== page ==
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Ethics and Engineering for the public good

16 June 2022
6.00pm – 7.30pm AEST
Theatre A, Colombo Theatres, UNSW Sydney
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The Global Water Institute and the Faculty of Engineering at UNSW are pleased to present this panel discussion on Ethics and engineering for the public good.

Please note, attendance to this event is available face-to-face only.

The discussion will explore how ethical thinking is required in helping engineers and technical professionals navigate the day to day realities of their projects and contribute to a sustainable and just society.

Some engineers are finding new ways to work with civic organisations, moving from background technical briefings to direct collaboration, and we will explore whether these methods can be applied more widely across the engineering industry.

What models have been successful or less successful in allowing engineers to work on projects for the public good?

What are the barriers facing individuals and organisations from collaborating?

Are current codes of ethics sufficient to support and encourage engagement or is more practical guidance required?

The UNSW Global Water Institute focuses on research to drive equitable water management and ensure just and sustainable outcomes for towns, agriculture and the environment. The UNSW Faculty of Engineering, ranked number 1 in Australia, has a particular interest in what current and future generations of engineers need to do develop ethical solutions to the problems faced by society, including water, infrastructure, digital advancement and energy security. This panel discussion is part of a series of events focusing on engineering ethics at UNSW.

Opening comments:

Professor Robert Care, UNSW School of Civil and Environmental Engineering
Robert Care will provide opening comments prior to the panel discussion. Robert is a professor of professional practice in the School of Civil and Environmental Engineering at UNSW. Robert has enjoyed a career spanning almost 50 years, many as a leader within global consulting group Arup, that has taken him all over the world. His commitment to the community is reflected in his deep involvement with the global charity Common Purpose (currently Chair of Common Purpose Asia Pacific), and also as Chair of RedR Australia – a not-for-profit organisation who send qualified engineers to disaster zones worldwide. In 2019 he launched, with others and now chairs the Committee of the Community of Practice for Humanitarian Engineering (within Engineers Australia)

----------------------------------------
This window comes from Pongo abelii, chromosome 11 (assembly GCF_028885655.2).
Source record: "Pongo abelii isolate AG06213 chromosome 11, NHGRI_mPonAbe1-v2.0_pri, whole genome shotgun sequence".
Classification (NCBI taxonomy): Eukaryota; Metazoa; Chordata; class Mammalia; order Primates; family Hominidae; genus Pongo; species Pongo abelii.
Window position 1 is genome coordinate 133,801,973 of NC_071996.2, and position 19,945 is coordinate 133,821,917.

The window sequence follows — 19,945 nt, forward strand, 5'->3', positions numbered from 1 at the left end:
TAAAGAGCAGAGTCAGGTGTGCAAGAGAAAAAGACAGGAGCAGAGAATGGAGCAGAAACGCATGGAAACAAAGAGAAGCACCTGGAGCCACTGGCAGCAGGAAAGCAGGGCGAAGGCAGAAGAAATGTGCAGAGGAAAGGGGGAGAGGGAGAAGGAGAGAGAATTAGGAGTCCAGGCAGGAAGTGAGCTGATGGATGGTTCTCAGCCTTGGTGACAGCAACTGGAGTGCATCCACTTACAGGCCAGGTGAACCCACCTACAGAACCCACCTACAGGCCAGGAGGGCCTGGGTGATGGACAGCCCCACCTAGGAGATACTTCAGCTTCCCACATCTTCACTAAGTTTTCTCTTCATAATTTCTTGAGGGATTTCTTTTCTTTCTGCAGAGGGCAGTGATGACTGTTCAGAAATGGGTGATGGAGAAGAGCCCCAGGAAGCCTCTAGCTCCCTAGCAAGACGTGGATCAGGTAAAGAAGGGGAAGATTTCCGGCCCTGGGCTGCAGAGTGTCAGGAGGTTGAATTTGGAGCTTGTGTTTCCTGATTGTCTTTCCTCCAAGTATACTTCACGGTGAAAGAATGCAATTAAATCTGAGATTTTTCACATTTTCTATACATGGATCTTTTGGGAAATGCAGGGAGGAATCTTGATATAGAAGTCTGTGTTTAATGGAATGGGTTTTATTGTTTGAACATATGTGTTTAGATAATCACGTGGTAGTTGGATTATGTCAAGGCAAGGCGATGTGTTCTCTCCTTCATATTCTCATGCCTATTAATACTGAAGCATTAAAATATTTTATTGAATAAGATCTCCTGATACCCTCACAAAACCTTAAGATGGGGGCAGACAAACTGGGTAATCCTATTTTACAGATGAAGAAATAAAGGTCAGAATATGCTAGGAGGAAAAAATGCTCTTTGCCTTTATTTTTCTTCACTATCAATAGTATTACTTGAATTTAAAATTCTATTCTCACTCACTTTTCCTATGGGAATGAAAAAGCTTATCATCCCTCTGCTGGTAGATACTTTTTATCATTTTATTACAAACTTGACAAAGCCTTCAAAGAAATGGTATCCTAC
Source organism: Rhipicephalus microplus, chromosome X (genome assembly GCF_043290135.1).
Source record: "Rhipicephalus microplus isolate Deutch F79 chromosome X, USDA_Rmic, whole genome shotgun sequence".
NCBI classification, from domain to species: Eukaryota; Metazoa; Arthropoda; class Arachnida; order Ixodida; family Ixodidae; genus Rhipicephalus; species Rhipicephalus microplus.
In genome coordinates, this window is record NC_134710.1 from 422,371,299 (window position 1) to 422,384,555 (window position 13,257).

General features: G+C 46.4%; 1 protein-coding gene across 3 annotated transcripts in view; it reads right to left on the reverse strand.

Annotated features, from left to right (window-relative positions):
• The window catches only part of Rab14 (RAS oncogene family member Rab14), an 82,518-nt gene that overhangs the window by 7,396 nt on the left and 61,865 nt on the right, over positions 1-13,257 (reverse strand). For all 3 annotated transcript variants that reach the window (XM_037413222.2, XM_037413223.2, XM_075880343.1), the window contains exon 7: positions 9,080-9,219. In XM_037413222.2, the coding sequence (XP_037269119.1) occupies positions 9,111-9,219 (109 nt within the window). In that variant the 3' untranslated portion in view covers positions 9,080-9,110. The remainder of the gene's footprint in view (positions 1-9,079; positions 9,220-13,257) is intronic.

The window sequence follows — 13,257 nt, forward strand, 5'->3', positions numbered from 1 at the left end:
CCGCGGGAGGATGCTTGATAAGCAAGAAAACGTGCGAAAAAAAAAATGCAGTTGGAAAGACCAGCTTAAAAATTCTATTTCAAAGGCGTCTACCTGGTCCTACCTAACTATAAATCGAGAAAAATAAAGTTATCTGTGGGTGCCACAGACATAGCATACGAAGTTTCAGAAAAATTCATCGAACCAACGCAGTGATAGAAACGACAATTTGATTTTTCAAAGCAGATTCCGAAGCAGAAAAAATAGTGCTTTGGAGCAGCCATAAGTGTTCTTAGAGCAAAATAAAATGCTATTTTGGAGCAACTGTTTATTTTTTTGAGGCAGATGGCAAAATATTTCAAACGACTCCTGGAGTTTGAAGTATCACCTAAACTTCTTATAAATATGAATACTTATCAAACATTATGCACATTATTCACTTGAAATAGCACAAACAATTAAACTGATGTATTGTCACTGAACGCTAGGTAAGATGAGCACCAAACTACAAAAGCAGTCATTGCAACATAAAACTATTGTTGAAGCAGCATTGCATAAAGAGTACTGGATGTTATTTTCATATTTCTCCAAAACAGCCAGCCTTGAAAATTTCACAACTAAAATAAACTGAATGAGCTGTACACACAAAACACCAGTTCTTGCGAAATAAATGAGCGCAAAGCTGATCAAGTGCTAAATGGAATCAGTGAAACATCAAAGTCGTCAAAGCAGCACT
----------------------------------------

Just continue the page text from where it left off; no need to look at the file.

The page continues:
Professor Abby Kinchy, Rensselaer Polytechnic Institute
Abby Kinchy is a sociologist, working in the interdisciplinary field of science and technology studies. Her research examines the relationship between science and democracy, with two main objectives: 1) to illuminate how science shapes politics and policy making, and 2) to understand changing forms of public participation in the making of science and technology. Kinchy's research and teaching focus on topics relating to agriculture, ecological sustainability, and environmental justice. Most recently, Kinchy's research has focused on the politics of "citizen science"--public participation in scientific research. Her current NSF-funded project, Nuestros Suelos/Our Soil, explores how citizen science could help urban communities to identify heavy metal contamination in soil and to advocate for solutions. She previously led the NSF-funded Watershed Knowledge Mapping Project, which examined the practices and politics of environmental monitoring in the context of shale gas development, or "fracking."

Dr Kirsty Howey, Environment Centre of the Northern Territory
Kirsty Howey has over 15 years of experience in environmental law, research and practice in the Northern Territory. She was a native title, land rights and environmental lawyer for over a decade, including acting as instructing solicitor for traditional owners in landmark legal proceedings challenging the approvals of McArthur River Mine. She has a PhD from the University of Sydney investigating the intersection between Indigenous institutions, the environment, the state and development in northern Australia, and has published widely in these areas. She was a board member of the Environmental Defenders’ Office (NT) from 2013 to 2019, including three terms as Chair. She is an adjunct research fellow at the Northern Institute at Charles Darwin University, and on the editorial board of the Australian Environment Review.

Jemilah Hallinan, Environmental Defenders Office
Jemilah joined EDO in Sydney in 2006. As Outreach Director she is responsible for the development and delivery of the EDO Outreach Program, which encompasses both community and professional programs. Jemilah provides legal advice to the community on a wide range of planning and environmental law problems and has written extensively on topics such as planning, mining and private conservation. She also lectures in planning and environmental law at several universities in Sydney.

Gabrielle McGill, Arup
Gabrielle McGill is a Chartered Engineer with over ten years’ experience working in the engineering sector, she is also completing her MBA in Social Impact at UNSW. She has a deep understanding of the engineer’s role in development with experience. She has provided both advisory and technical engineering services on projects that deliver essential services such as water, wastewater, and transport to communities in Australia and the broader Pacific region to wide range of clients including government, community, NGOs, contractors